I tried to use your solution to the problem of freeing up disc space in Outlook Express. I have followed all the instructions, but still get the message, "The folder is currently in use by Outlook Express or another application and cannot continue." This happens after the in box is fully copied and the compacting is taking place. I rebooted and no folders are even showing, and I am working offline. Could you also let us know what the best security solutions are for nonbusiness-use PCs with Windows XP. I would like to use windows Security Essentials, but I know there's no firewall included for XP.
It sounds like your antivirus application may be using an e-mail scan feature that is interfering with the compaction. Make sure it is turned off and try it after rebooting into safe mode.
For your other question, Windows XP does come with a built-in firewall, which while not as full featured as the Vista and Windows 7 firewalls, is quite adequate. The problem you might have with XP is that it is considered a soon-to-be-retired operating system and does not have some of the advanced security features of the newer Windows versions.
Earlier this year I purchased a new computer with Windows 7 operating system. I particularly dislike the Live Mail program. I enjoyed my Outlook Express but am told it is incompatible with Windows 7. Can you recommend another e-mail program. I have considered Thunderbird.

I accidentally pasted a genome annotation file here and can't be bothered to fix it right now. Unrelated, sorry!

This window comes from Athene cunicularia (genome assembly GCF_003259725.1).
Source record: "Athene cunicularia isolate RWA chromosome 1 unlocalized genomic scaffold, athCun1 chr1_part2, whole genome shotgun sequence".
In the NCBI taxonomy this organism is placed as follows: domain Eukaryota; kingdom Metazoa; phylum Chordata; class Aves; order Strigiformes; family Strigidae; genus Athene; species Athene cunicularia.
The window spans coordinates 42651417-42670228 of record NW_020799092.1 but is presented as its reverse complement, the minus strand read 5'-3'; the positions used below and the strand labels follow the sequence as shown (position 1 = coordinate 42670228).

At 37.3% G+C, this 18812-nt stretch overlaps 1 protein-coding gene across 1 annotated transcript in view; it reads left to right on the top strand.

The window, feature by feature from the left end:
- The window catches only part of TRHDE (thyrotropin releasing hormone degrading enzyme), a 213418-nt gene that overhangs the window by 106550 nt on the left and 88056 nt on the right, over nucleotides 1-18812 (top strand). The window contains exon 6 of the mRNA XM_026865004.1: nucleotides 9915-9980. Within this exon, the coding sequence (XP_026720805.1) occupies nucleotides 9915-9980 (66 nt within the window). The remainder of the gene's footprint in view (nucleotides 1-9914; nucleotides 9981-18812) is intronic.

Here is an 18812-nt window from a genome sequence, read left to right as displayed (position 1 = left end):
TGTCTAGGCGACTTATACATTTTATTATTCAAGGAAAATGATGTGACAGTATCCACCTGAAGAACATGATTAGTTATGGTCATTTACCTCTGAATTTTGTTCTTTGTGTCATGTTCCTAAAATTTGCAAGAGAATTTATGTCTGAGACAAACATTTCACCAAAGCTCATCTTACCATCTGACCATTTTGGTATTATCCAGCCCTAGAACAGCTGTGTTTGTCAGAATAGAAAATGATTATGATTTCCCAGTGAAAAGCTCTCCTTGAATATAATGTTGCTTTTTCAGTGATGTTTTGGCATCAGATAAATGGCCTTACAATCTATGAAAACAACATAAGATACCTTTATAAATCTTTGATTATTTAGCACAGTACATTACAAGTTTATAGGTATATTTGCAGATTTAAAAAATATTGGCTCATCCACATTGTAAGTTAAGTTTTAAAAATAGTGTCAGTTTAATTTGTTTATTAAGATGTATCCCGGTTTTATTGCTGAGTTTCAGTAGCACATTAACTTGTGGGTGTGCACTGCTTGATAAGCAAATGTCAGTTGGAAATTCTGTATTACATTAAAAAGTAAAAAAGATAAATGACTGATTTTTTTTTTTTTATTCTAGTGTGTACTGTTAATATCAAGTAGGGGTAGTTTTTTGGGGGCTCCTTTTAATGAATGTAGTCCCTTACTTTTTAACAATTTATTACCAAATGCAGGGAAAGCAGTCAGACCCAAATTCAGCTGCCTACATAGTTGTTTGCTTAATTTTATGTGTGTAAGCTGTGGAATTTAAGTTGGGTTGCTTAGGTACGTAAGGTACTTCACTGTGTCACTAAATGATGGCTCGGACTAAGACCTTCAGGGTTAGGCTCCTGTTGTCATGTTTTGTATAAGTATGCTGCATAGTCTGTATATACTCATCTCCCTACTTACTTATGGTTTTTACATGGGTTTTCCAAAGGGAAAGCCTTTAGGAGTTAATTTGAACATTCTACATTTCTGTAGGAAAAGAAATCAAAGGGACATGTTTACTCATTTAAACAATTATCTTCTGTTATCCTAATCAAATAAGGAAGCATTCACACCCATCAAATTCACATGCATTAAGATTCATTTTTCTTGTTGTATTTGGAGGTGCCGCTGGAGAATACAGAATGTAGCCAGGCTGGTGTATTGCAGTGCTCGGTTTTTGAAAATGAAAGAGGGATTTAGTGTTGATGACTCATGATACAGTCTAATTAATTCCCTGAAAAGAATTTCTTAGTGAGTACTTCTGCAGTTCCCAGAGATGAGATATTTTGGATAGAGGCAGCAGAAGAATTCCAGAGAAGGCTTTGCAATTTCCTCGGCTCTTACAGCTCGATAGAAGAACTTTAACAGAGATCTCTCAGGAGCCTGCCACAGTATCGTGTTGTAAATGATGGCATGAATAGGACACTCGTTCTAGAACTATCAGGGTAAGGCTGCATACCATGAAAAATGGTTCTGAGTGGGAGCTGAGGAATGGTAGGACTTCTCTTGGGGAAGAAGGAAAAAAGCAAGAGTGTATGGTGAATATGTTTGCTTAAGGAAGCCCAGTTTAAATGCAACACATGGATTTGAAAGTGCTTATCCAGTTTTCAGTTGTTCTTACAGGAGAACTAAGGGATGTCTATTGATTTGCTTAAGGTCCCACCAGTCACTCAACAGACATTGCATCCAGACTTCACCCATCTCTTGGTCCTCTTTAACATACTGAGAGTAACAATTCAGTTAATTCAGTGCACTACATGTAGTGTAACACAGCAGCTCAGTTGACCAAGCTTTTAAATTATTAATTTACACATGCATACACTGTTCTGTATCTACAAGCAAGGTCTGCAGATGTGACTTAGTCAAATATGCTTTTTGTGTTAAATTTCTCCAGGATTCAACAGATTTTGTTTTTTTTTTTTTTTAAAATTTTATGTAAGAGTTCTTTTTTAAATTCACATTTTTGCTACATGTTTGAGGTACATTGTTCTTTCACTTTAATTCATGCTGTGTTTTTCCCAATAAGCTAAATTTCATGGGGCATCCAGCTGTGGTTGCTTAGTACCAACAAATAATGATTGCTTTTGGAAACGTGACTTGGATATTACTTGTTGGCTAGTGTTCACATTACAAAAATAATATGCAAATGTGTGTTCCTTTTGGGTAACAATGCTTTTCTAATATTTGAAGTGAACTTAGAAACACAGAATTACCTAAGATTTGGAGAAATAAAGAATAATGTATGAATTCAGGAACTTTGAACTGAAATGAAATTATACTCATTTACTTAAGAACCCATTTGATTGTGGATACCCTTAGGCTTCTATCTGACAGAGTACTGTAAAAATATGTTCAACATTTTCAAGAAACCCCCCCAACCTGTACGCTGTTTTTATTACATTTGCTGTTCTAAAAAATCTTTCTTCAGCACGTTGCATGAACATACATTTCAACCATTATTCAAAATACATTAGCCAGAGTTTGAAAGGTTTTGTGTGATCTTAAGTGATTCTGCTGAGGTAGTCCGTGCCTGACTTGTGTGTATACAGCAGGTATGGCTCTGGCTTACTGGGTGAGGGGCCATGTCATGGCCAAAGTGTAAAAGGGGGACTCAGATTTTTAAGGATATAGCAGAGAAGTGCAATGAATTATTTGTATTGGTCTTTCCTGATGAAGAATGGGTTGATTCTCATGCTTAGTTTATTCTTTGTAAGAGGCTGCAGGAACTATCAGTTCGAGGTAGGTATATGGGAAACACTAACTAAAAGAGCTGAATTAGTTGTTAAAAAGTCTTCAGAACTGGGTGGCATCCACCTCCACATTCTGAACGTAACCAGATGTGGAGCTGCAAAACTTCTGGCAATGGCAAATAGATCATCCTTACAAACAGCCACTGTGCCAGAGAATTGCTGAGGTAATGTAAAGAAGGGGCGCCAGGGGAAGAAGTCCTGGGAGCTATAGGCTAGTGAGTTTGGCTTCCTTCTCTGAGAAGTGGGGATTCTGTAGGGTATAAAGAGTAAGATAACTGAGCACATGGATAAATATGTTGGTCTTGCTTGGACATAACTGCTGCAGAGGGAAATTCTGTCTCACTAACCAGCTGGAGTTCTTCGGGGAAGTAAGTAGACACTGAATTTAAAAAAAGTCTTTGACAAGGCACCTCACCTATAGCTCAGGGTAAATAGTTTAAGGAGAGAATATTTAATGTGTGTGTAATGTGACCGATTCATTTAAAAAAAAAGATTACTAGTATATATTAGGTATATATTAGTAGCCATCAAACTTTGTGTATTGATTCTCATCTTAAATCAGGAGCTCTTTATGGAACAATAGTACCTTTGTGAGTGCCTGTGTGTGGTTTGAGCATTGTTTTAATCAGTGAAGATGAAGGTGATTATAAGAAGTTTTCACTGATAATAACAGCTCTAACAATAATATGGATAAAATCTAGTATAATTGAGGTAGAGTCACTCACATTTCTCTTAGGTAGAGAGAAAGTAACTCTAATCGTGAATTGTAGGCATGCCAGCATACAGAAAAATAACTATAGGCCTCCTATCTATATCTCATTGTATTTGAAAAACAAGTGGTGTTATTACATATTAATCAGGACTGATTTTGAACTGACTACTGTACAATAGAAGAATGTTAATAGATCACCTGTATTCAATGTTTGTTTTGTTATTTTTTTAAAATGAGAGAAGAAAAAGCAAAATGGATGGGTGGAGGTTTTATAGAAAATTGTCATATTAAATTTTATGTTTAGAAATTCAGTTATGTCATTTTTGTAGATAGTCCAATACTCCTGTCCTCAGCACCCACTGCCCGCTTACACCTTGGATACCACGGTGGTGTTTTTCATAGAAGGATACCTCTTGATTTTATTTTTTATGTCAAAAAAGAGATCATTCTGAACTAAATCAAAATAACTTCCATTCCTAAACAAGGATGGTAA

That's too bad, I like Windows Live Mail and believe it's the best option for a client-based e-mail program for Windows 7. But I will agree that it has some features/lack of features that I find annoying like not keeping your various e-mail accounts in the same order you left it when reopening the program.
Most people I know use a Web-based e-mail client (Gmail, Hotmail, etc.). But I'm like you; I like the extra control and order a client-based e-mail program offers. Thunderbird seems like a full featured e-mail client and has most of the same features you'd find on Live Mail or other alternatives. I say if you feel comfortable with it, go for it. And always back up your individual e-mails before converting to another program, just in case. XP? Once you get used to Windows 7, I promise you'll never consider going back. They really got it right this time.
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